As plastic surgery practices reopen, many patients have different priorities than before the COVID-19 pandemic began.

After months of stay-at-home orders and a pause on elective cosmetic procedures, a number of facial plastic surgery practices across the country are now open, although likely operating at half capacity. Many members of the American Academy of Facial Plastic and Reconstructive Surgery (AAFPRS) are busy this summer performing elective treatments of the face and neck for their patients. The most popular request, according to facial plastic surgeons, are Neuromodulators like Botox, Dysport, Xeomin, and Jeuveau.


It’s been at least three months since most patients have had their injectables. With Zoom calls being the new norm in our daily lives, patients are scrutinizing their image more than before. Cosmetic treatments like Botox—because it can address the lines of expression primarily in the upper face—are extremely popular right now.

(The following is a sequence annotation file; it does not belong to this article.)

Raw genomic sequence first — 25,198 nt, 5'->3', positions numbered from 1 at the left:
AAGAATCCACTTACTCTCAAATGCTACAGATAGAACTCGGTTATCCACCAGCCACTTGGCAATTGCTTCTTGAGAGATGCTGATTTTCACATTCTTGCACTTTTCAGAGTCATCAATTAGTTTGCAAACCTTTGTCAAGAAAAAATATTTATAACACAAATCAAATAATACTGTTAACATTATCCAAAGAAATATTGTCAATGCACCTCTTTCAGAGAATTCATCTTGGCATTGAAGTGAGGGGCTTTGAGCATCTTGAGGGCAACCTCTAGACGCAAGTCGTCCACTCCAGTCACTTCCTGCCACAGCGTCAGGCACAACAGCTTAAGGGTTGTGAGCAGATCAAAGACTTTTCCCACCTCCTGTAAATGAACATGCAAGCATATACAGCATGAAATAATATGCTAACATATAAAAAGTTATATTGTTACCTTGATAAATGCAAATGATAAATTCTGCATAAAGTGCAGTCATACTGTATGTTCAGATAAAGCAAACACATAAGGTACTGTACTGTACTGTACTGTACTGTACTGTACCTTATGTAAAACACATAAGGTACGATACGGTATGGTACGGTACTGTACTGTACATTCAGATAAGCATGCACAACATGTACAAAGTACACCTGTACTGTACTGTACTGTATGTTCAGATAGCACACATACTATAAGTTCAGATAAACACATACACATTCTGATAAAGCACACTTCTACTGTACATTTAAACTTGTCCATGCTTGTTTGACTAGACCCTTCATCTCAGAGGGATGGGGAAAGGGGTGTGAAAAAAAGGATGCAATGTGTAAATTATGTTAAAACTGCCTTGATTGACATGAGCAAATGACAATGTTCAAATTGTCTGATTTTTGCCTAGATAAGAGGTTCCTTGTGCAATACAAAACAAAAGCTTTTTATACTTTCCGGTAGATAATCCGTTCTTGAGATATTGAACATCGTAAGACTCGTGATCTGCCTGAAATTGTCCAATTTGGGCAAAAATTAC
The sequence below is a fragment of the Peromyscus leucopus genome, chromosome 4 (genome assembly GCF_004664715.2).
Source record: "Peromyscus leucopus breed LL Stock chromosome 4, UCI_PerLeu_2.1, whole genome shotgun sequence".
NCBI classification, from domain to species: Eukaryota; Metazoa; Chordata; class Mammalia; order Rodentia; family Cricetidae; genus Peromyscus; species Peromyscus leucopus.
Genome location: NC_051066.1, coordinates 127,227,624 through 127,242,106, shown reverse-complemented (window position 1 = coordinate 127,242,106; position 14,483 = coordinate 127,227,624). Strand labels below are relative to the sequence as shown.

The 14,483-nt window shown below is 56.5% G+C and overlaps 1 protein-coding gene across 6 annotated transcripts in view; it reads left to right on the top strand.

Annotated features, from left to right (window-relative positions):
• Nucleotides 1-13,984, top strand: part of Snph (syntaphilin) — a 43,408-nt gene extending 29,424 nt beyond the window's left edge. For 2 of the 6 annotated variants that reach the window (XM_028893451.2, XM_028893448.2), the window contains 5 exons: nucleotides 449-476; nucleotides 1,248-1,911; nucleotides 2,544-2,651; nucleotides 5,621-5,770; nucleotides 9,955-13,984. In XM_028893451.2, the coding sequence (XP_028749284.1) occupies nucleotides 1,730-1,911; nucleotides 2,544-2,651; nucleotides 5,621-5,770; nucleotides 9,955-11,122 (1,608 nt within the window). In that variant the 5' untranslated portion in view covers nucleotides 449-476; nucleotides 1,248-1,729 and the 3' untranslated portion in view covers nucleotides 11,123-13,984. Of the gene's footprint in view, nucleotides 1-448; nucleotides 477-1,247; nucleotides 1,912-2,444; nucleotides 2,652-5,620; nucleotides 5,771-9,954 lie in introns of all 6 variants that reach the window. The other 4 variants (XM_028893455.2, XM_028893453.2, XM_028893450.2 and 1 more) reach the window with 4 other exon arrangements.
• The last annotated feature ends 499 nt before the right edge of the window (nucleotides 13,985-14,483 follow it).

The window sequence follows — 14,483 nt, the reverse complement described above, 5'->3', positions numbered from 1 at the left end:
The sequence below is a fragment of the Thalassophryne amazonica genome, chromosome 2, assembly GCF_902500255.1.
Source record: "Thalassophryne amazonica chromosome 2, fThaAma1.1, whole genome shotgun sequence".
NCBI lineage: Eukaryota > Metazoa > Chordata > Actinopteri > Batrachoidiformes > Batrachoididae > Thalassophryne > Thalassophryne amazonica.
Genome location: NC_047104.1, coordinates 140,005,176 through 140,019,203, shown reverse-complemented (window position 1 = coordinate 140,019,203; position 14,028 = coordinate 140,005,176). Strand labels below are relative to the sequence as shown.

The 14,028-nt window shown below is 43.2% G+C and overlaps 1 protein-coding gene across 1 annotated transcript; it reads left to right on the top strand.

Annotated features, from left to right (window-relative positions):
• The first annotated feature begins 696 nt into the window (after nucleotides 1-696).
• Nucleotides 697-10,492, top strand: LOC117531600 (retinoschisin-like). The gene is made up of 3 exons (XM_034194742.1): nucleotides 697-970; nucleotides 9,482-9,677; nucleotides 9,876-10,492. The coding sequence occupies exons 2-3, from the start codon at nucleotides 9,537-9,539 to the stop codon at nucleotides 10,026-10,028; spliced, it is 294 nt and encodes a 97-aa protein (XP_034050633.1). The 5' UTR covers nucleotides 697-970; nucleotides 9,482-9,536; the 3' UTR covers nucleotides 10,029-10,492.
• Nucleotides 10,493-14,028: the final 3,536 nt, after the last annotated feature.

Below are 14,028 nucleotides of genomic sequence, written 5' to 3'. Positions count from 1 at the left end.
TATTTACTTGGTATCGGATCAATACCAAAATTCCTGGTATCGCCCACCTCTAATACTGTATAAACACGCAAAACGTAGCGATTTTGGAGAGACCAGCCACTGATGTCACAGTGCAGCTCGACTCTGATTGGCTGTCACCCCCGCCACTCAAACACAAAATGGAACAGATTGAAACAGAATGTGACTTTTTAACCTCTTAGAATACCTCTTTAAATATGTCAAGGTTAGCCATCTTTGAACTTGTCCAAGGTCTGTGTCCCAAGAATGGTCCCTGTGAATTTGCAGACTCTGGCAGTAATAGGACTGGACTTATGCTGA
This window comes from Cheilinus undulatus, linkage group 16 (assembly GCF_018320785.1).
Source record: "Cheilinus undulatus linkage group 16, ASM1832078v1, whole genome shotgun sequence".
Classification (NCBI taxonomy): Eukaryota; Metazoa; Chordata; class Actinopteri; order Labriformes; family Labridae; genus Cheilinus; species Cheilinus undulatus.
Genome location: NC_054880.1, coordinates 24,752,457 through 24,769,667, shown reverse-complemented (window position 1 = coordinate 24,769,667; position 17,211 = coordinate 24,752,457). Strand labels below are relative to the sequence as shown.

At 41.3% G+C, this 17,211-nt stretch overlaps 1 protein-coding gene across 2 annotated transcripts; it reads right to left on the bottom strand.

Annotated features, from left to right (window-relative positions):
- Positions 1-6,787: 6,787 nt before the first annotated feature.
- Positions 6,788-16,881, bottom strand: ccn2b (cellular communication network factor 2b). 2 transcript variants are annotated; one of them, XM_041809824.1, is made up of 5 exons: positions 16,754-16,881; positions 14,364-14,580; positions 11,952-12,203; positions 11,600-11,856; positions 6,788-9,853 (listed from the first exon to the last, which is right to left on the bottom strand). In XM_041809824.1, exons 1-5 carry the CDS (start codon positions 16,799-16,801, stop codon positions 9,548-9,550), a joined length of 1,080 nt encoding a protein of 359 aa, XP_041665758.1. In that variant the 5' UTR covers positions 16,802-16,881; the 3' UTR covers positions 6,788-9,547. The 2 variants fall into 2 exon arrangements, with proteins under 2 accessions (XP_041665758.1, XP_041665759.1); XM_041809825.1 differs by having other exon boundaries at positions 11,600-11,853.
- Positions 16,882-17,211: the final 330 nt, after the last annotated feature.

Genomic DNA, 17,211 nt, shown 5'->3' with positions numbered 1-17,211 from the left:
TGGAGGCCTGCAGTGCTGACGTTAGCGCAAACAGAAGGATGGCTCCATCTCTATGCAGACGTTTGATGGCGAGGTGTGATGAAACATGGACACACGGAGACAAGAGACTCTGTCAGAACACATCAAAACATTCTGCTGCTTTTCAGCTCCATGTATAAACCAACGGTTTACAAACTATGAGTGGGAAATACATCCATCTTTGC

AAFPRS president, Mary Lynn Moran, MD, facial plastic surgeon

“As patients visit my practice, after months seeing their image on Zoom calls during COVID, I believe it created some pent-up demand for people to get in and get back into their regimen, as well as consider procedures they may had never considered such as facelift or chin implants,” says AAFPRS president Mary Lynn Moran, MD, a facial plastic surgeon based in Tennessee, in a release.  


“A concern many have about injecting the face with filler is that it is typically a procedure that puts you in very close proximity to a patient’s face for a longer period of time than Botox,” she explains. “During injections around the mouth or lower face, the patient’s mask needs to be removed. So the risk of coming in contact with the virus, either directly or through aerosolization (breathing, talking, coughing, or sneezing) is higher. Each physician needs to make the decision that s/he is most comfortable with. If the patients are screened and the physician is wearing appropriate PPE such as an N-95 and face shield, the risk is reduced although not eliminated.”  

[Kelz Media]